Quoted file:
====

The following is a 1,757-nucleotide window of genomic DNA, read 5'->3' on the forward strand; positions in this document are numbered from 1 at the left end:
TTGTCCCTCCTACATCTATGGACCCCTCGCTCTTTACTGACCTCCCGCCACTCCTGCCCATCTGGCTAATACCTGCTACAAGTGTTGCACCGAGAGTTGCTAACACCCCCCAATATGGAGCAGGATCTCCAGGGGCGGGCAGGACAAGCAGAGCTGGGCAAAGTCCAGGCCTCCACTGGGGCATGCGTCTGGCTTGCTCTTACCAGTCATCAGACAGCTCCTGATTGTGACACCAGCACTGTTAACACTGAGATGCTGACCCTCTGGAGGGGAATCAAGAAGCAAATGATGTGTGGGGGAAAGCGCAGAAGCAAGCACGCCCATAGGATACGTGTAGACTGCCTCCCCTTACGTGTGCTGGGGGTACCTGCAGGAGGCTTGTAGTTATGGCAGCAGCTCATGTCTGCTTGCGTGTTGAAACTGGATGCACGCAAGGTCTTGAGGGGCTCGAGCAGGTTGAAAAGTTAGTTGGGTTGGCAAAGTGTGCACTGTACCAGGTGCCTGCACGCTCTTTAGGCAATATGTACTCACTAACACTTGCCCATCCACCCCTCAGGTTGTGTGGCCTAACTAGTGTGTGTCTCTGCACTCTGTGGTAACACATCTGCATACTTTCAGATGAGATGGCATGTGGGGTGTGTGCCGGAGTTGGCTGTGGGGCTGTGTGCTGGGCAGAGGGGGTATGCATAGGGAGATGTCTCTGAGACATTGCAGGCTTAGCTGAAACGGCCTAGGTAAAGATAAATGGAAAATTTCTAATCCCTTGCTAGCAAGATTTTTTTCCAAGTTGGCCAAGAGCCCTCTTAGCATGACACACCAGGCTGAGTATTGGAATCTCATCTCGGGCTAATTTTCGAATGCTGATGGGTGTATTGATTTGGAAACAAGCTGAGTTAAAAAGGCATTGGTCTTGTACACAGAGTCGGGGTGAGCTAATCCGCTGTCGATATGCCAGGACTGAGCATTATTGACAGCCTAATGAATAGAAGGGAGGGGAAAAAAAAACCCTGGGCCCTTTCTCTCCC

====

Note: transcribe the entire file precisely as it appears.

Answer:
The following is a 1,757-nucleotide window of genomic DNA, read 5'->3' on the forward strand; positions in this document are numbered from 1 at the left end:
TTGTCCCTCCTACATCTATGGACCCCTCGCTCTTTACTGACCTCCCGCCACTCCTGCCCATCTGGCTAATACCTGCTACAAGTGTTGCACCGAGAGTTGCTAACACCCCCCAATATGGAGCAGGATCTCCAGGGGCGGGCAGGACAAGCAGAGCTGGGCAAAGTCCAGGCCTCCACTGGGGCATGCGTCTGGCTTGCTCTTACCAGTCATCAGACAGCTCCTGATTGTGACACCAGCACTGTTAACACTGAGATGCTGACCCTCTGGAGGGGAATCAAGAAGCAAATGATGTGTGGGGGAAAGCGCAGAAGCAAGCACGCCCATAGGATACGTGTAGACTGCCTCCCCTTACGTGTGCTGGGGGTACCTGCAGGAGGCTTGTAGTTATGGCAGCAGCTCATGTCTGCTTGCGTGTTGAAACTGGATGCACGCAAGGTCTTGAGGGGCTCGAGCAGGTTGAAAAGTTAGTTGGGTTGGCAAAGTGTGCACTGTACCAGGTGCCTGCACGCTCTTTAGGCAATATGTACTCACTAACACTTGCCCATCCACCCCTCAGGTTGTGTGGCCTAACTAGTGTGTGTCTCTGCACTCTGTGGTAACACATCTGCATACTTTCAGATGAGATGGCATGTGGGGTGTGTGCCGGAGTTGGCTGTGGGGCTGTGTGCTGGGCAGAGGGGGTATGCATAGGGAGATGTCTCTGAGACATTGCAGGCTTAGCTGAAACGGCCTAGGTAAAGATAAATGGAAAATTTCTAATCCCTTGCTAGCAAGATTTTTTTCCAAGTTGGCCAAGAGCCCTCTTAGCATGACACACCAGGCTGAGTATTGGAATCTCATCTCGGGCTAATTTTCGAATGCTGATGGGTGTATTGATTTGGAAACAAGCTGAGTTAAAAAGGCATTGGTCTTGTACACAGAGTCGGGGTGAGCTAATCCGCTGTCGATATGCCAGGACTGAGCATTATTGACAGCCTAATGAATAGAAGGGAGGGGAAAAAAAAACCCTGGGCCCTTTCTCTCCC